Thoughts on sin taxes


Taxes levied on gambling, alcoholic beverages, cigarettes and addicting drugs have been called sin taxes. Distribution, smuggling and sale had been controlled by mobs and criminal gangs. Such behaviors are destructive of individuals and the public good. Arguments for legalizing and taxing them are that oversight results in less criminal involvement, less addiction and additional support for remedial social services reduces misuse. Sin taxes, it is said, support the common good — schools, teacher salaries, counseling, rehabilitation centers and programs for addicts. However, a result has been to implicate the state and its structures in encouraging, marketing, and managing related behaviors.

Those behaviors lead to addiction for many of those involved. Reasons for addiction are physiological/chemical, sociological, psychological and systemic. The results are destruction of individuals’ health, families, employment, income and general personal and communal wellbeing. Drunkenness and drug abuse lead to many robberies, rapes, automobile accidents, murders and suicides each year. Binge drinking in high schools and colleges lead to failures in school and lead downward on dark paths. People at the margins of society seem to be most affected and harmed. Blame is placed on welfare mothers who use food stamps to purchase liquor and lottery tickets.

State, federal and local taxes on a pack of cigarettes in Chicago is $7. In the United States, the average cost of two packs a week range from $600 a year to over $1,000 per year, depending up state taxes. The Indiana House passed a 50-cent cigarette tax increase this month and is now before the Senate. Ironically, laws require warnings on every pack of cigarettes that smoking is dangerous to your health. Money spent on these behaviors even by middle-class individuals hamper economic prospering. A Hindu friend noted that the vices of non-believers could support a believer’s modest lifestyle, which prohibits addictions. Imagine how much a person could save to invest for future flourishing by refraining from excessive spending on those activities.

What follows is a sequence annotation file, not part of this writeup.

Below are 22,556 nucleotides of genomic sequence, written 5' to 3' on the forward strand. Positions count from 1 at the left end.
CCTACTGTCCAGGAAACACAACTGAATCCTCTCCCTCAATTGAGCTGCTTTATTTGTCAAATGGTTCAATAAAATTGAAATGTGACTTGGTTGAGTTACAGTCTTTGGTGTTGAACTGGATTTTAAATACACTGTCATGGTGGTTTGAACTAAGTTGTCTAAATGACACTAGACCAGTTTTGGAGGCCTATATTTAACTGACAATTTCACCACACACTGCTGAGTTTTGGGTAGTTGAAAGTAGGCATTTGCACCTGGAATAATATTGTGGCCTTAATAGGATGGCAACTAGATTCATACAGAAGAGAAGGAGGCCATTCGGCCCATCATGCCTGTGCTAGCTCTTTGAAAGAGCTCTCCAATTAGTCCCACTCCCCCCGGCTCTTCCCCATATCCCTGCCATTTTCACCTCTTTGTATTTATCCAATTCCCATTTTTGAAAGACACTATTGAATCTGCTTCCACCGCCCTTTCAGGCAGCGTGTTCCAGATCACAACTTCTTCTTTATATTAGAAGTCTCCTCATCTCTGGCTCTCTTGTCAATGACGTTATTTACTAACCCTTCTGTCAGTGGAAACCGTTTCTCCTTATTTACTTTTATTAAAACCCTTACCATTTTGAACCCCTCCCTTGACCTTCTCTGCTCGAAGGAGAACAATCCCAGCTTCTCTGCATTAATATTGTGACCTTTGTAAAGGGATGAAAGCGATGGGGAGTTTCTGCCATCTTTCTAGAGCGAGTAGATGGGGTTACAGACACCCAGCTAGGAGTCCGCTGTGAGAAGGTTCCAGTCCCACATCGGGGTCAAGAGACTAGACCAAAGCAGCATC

Sin is not an appropriate legal word describing such behaviors or taxes. American laws are secular, not religious. This column is not a call to return to sin taxes or Blue Laws, which enshrined religious commitments and imposed them on everyone. Laws should be based on reason and negotiation about what is best for individuals, communities, and society. Freedom enables people act in ways very harmful to themselves and others. The challenge is balancing the need to promote welfare of individuals and society while protecting the freedoms we enjoy as Americans. Best behaviors rest on good morals, not the letter of the law.

Citizens must recognize the wide invisible net cast by wealth and profit available to the state, media and businesses. Every node in the net becomes richer through excessive use. The public does not know how much of that wealth trickles down to support the promised social goods. Politicians fund pet projects from taxes. Companies get wealthy. Media giants increase income from advertising. Large law firms manage legal aspects of the exchange. Criminal elements roam around the edges. All lack motivation to support investigative reporting that might kill the goose that lays golden eggs. True economic and social costs are hidden.

Individual citizens can do little to stem the rising tide. Perhaps, try to discover cost and benefit details. Or, explain to young people the dangers involved. Or, support effective enforcement of just laws to reduce related street crime and white-collar crime. Or, oppose the collusion of the state in turning a blind eye from detrimental social effects. Most of all, sustain moral foundations that might support healthy conduct.


Raymond Brady Williams, Crawfordsville, LaFollette Distinguished Professor in the Humanities emeritus, contributed this guest column.


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